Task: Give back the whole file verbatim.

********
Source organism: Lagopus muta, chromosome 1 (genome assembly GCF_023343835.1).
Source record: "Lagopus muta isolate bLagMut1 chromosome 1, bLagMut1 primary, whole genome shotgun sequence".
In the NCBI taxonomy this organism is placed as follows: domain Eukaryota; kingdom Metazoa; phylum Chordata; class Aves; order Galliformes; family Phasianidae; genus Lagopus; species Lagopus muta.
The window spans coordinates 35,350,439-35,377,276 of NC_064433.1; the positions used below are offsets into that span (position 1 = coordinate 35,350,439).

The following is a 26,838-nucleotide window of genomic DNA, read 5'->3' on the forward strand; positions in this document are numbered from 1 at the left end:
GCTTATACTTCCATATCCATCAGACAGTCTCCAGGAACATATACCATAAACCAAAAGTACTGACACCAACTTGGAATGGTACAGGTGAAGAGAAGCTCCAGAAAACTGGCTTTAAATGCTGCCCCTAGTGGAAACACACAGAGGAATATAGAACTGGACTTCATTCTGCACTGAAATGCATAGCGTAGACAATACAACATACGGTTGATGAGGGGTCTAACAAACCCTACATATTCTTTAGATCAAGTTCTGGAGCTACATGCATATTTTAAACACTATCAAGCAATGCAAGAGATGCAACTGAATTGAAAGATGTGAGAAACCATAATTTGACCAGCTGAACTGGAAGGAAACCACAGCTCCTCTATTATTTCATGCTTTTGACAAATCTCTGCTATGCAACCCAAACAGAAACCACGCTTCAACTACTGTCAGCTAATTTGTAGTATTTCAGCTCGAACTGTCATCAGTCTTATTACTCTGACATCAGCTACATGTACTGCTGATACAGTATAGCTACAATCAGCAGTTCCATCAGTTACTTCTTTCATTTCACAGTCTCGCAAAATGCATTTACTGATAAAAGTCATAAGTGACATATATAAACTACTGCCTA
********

Source organism: Lagopus muta, chromosome 1 (genome assembly GCF_023343835.1).
Source record: "Lagopus muta isolate bLagMut1 chromosome 1, bLagMut1 primary, whole genome shotgun sequence".
In the NCBI taxonomy this organism is placed as follows: domain Eukaryota; kingdom Metazoa; phylum Chordata; class Aves; order Galliformes; family Phasianidae; genus Lagopus; species Lagopus muta.
The window spans coordinates 35,350,439-35,377,276 of NC_064433.1; the positions used below are offsets into that span (position 1 = coordinate 35,350,439).

The following is a 26,838-nucleotide window of genomic DNA, read 5'->3' on the forward strand; positions in this document are numbered from 1 at the left end:
GCTTATACTTCCATATCCATCAGACAGTCTCCAGGAACATATACCATAAACCAAAAGTACTGACACCAACTTGGAATGGTACAGGTGAAGAGAAGCTCCAGAAAACTGGCTTTAAATGCTGCCCCTAGTGGAAACACACAGAGGAATATAGAACTGGACTTCATTCTGCACTGAAATGCATAGCGTAGACAATACAACATACGGTTGATGAGGGGTCTAACAAACCCTACATATTCTTTAGATCAAGTTCTGGAGCTACATGCATATTTTAAACACTATCAAGCAATGCAAGAGATGCAACTGAATTGAAAGATGTGAGAAACCATAATTTGACCAGCTGAACTGGAAGGAAACCACAGCTCCTCTATTATTTCATGCTTTTGACAAATCTCTGCTATGCAACCCAAACAGAAACCACGCTTCAACTACTGTCAGCTAATTTGTAGTATTTCAGCTCGAACTGTCATCAGTCTTATTACTCTGACATCAGCTACATGTACTGCTGATACAGTATAGCTACAATCAGCAGTTCCATCAGTTACTTCTTTCATTTCACAGTCTCGCAAAATGCATTTACTGATAAAAGTCATAAGTGACATATATAAACTACTGCCTA